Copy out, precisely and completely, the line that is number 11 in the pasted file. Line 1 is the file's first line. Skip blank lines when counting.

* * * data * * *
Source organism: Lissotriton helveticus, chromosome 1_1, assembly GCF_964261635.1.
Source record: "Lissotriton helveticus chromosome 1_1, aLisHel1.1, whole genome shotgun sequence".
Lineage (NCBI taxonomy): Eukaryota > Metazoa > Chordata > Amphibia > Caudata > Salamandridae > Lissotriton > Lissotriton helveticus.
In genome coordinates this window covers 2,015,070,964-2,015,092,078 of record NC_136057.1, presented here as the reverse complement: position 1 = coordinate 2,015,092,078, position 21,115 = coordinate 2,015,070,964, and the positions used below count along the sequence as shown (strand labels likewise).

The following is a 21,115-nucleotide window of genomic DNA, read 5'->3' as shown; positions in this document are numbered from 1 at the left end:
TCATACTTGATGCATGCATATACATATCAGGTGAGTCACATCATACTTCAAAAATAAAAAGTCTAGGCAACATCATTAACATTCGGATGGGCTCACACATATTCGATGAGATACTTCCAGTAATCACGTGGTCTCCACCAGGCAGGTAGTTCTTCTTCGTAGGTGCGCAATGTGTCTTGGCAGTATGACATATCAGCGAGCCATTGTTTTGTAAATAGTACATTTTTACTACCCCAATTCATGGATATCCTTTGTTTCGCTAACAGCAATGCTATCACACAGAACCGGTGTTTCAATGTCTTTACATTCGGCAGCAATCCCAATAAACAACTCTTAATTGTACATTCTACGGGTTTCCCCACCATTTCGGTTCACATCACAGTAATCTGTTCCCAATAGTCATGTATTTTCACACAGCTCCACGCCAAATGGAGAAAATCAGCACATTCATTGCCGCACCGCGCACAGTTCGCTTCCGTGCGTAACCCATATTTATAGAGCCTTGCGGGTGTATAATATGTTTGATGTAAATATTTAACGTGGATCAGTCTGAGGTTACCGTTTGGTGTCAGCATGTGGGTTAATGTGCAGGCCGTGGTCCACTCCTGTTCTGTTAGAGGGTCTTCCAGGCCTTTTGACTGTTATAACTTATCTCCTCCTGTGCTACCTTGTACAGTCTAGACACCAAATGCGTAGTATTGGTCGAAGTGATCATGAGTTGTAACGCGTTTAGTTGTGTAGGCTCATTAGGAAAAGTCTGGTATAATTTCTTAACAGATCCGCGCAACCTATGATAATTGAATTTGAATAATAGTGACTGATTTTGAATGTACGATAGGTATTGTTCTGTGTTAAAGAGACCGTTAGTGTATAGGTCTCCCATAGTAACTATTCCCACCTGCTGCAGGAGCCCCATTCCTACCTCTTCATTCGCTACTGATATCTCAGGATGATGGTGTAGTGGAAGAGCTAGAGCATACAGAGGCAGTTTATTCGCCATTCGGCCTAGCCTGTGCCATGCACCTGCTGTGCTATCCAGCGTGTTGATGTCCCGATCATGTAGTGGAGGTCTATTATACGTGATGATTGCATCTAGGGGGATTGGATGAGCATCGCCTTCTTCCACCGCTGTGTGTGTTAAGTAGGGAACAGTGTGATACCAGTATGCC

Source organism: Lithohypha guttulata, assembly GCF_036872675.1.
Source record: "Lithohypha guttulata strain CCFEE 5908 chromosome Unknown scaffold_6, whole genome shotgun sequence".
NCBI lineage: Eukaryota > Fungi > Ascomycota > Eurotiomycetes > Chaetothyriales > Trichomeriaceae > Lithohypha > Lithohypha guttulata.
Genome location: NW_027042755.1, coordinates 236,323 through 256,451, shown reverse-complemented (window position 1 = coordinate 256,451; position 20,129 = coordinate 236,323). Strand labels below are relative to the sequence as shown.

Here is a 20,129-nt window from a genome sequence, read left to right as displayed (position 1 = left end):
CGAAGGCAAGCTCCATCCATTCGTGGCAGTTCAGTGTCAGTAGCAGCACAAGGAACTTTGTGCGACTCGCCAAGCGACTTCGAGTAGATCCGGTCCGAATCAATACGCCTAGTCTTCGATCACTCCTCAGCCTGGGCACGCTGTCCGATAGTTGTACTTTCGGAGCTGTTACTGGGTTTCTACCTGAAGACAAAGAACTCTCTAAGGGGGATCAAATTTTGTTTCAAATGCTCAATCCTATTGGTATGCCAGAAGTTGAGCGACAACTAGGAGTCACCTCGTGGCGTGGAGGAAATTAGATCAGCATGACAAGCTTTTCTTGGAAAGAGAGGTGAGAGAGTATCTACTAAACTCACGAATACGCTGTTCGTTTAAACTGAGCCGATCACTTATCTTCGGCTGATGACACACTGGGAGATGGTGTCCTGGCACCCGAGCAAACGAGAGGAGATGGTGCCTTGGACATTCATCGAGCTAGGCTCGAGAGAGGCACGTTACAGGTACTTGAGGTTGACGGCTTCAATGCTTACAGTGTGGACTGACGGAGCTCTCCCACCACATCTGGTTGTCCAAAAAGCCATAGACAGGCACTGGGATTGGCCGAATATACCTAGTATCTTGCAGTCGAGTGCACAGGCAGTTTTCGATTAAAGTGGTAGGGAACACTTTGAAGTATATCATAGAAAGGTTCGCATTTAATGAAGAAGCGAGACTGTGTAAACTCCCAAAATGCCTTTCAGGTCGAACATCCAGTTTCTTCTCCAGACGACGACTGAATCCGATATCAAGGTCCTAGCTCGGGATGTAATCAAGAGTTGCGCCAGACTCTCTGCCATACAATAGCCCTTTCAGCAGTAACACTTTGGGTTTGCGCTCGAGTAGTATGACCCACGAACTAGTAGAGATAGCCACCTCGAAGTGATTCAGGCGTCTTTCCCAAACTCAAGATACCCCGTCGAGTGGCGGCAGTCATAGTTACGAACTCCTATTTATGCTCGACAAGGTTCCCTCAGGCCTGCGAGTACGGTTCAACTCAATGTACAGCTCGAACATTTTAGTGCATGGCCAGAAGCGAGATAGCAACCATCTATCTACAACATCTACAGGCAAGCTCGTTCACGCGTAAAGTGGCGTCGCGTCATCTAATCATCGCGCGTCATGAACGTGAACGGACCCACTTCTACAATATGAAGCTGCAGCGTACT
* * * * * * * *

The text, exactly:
Here is a 20,129-nt window from a genome sequence, read left to right as displayed (position 1 = left end):